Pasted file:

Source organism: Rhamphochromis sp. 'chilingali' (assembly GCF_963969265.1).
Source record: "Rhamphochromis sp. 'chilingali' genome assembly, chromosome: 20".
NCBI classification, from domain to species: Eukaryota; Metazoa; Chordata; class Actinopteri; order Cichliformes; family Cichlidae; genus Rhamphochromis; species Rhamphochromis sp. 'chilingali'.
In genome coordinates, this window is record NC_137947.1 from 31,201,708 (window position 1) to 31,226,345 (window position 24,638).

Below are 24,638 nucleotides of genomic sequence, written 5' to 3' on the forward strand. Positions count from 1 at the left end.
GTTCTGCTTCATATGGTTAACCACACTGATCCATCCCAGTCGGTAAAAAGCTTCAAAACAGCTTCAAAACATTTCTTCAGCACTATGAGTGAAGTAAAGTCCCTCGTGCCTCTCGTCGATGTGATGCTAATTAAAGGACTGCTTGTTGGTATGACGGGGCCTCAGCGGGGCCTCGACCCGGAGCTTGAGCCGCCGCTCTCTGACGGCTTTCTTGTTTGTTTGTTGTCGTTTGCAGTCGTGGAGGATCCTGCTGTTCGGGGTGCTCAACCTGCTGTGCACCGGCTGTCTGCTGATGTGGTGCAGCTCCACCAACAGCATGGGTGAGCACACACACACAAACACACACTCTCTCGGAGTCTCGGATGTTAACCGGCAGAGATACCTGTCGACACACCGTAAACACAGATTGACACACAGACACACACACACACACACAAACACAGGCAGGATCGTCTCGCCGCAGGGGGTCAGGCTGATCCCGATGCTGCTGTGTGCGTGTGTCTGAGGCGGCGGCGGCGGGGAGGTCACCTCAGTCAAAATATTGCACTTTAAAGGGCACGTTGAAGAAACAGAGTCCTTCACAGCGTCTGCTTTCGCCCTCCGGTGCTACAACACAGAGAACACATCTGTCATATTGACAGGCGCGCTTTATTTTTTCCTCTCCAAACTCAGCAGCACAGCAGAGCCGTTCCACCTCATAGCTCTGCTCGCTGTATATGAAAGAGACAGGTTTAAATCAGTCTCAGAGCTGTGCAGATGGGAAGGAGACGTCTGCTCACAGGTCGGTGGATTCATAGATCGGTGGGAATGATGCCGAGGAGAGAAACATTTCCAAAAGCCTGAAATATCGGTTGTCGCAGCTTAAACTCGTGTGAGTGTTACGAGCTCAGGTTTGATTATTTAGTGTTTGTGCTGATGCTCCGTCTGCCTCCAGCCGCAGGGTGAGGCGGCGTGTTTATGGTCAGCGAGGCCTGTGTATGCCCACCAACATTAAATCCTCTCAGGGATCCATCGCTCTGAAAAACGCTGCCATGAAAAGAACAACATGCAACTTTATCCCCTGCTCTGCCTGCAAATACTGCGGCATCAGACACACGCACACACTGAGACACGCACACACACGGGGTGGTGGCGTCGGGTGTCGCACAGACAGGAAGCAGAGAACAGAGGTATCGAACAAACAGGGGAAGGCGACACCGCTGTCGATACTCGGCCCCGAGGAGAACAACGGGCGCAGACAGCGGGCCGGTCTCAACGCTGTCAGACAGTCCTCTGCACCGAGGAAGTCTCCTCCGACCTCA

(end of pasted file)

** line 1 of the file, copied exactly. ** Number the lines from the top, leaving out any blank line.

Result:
Source organism: Rhamphochromis sp. 'chilingali' (assembly GCF_963969265.1).